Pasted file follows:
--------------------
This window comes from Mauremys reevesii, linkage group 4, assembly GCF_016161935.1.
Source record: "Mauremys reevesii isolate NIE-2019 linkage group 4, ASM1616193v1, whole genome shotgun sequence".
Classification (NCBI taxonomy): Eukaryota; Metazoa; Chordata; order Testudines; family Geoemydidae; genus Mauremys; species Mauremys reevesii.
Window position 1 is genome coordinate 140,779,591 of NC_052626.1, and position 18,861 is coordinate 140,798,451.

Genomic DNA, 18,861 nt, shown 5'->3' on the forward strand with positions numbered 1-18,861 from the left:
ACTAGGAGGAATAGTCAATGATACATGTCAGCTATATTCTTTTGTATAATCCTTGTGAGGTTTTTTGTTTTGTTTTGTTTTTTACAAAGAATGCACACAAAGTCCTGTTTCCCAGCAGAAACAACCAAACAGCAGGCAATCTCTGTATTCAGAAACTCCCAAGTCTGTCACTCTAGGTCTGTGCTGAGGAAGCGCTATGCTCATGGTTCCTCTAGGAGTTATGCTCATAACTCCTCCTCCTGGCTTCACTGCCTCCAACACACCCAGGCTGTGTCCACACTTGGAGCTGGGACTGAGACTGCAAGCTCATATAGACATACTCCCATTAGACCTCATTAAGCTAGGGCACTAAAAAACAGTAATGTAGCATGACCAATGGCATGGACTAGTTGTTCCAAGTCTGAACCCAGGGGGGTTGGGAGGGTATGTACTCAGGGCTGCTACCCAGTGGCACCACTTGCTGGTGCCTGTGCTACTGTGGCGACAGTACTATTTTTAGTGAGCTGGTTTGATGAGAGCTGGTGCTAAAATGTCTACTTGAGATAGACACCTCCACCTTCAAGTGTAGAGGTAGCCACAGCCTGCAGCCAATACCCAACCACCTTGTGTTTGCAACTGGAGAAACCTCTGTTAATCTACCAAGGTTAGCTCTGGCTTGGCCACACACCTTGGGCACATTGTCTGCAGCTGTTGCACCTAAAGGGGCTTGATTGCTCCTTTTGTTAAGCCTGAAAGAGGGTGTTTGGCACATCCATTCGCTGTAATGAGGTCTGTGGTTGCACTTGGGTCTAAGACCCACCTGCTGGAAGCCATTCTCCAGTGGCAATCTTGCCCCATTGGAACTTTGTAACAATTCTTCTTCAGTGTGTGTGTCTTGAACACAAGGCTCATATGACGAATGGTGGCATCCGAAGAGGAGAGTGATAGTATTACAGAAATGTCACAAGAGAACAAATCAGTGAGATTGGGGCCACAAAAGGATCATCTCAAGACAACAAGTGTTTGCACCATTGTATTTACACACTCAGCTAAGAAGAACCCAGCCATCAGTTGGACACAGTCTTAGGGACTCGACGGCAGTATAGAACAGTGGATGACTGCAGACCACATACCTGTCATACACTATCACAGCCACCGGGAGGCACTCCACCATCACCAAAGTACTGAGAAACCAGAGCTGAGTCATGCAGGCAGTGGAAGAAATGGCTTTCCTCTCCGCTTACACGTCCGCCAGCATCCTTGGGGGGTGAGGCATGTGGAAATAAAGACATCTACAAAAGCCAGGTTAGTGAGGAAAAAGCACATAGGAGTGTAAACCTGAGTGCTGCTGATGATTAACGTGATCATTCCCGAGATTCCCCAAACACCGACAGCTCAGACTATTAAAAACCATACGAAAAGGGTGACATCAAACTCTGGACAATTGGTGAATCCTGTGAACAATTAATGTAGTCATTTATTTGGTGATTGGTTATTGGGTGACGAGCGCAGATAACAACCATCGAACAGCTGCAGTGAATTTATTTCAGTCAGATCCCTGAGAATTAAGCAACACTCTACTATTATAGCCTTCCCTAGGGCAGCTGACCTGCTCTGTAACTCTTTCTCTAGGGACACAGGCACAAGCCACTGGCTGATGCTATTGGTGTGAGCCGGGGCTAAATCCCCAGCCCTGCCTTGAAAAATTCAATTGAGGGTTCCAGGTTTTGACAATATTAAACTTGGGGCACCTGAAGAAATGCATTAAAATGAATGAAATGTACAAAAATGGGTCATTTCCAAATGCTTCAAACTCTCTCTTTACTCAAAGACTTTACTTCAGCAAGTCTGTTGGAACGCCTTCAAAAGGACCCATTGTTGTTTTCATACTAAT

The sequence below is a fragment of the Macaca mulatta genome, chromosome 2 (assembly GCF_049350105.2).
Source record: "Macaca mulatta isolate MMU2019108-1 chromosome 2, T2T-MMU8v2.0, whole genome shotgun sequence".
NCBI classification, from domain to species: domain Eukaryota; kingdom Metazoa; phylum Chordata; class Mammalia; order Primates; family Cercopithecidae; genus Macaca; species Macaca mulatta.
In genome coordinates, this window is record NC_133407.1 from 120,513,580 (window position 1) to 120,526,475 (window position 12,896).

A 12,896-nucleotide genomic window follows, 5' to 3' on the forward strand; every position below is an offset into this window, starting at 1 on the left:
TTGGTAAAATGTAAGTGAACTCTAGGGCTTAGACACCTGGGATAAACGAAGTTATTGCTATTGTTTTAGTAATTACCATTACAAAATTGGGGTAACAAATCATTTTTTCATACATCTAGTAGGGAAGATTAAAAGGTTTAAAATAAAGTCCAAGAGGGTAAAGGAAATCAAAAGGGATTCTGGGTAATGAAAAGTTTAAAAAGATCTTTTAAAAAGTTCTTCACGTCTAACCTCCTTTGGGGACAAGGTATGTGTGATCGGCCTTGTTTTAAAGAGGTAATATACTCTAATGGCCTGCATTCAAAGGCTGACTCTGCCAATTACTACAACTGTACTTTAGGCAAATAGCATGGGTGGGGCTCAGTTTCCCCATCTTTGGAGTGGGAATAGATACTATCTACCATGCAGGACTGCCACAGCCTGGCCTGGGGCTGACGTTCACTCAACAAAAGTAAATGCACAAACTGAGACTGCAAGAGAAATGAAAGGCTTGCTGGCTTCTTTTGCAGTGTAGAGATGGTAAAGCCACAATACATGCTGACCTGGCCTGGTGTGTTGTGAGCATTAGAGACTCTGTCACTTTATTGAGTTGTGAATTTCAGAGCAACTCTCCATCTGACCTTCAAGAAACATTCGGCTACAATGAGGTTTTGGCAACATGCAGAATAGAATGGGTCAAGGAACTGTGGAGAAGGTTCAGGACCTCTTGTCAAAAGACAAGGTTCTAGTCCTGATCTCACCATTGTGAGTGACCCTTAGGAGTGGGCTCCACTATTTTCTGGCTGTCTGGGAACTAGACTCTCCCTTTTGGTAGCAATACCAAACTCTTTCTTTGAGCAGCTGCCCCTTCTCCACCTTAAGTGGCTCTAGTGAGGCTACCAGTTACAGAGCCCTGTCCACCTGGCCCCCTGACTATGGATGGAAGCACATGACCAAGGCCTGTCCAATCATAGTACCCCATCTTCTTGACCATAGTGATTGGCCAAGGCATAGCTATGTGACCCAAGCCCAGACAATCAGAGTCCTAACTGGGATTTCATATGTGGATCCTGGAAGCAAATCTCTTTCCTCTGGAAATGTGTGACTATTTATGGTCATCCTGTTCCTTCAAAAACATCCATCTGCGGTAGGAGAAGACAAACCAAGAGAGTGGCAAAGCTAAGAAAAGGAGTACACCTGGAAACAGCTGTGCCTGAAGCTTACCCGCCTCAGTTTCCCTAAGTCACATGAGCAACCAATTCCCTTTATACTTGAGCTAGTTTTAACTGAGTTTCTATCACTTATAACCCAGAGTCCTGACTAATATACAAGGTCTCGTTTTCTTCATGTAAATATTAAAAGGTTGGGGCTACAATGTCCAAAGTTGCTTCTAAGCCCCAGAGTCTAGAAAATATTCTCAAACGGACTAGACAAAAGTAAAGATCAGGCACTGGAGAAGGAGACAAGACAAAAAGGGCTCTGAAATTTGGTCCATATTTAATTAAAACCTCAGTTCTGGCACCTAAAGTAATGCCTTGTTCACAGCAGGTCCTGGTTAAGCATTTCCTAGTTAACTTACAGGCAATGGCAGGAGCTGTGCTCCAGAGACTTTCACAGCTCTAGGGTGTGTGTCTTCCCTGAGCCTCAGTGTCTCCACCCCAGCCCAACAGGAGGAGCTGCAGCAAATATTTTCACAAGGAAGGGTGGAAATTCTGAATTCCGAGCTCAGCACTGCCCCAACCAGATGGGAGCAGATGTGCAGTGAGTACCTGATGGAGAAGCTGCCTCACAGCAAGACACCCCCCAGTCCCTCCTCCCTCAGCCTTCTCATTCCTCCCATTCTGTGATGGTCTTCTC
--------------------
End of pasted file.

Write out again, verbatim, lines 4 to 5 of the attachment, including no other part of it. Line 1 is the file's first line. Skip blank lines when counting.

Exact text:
Window position 1 is genome coordinate 140,779,591 of NC_052626.1, and position 18,861 is coordinate 140,798,451.

Genomic DNA, 18,861 nt, shown 5'->3' on the forward strand with positions numbered 1-18,861 from the left: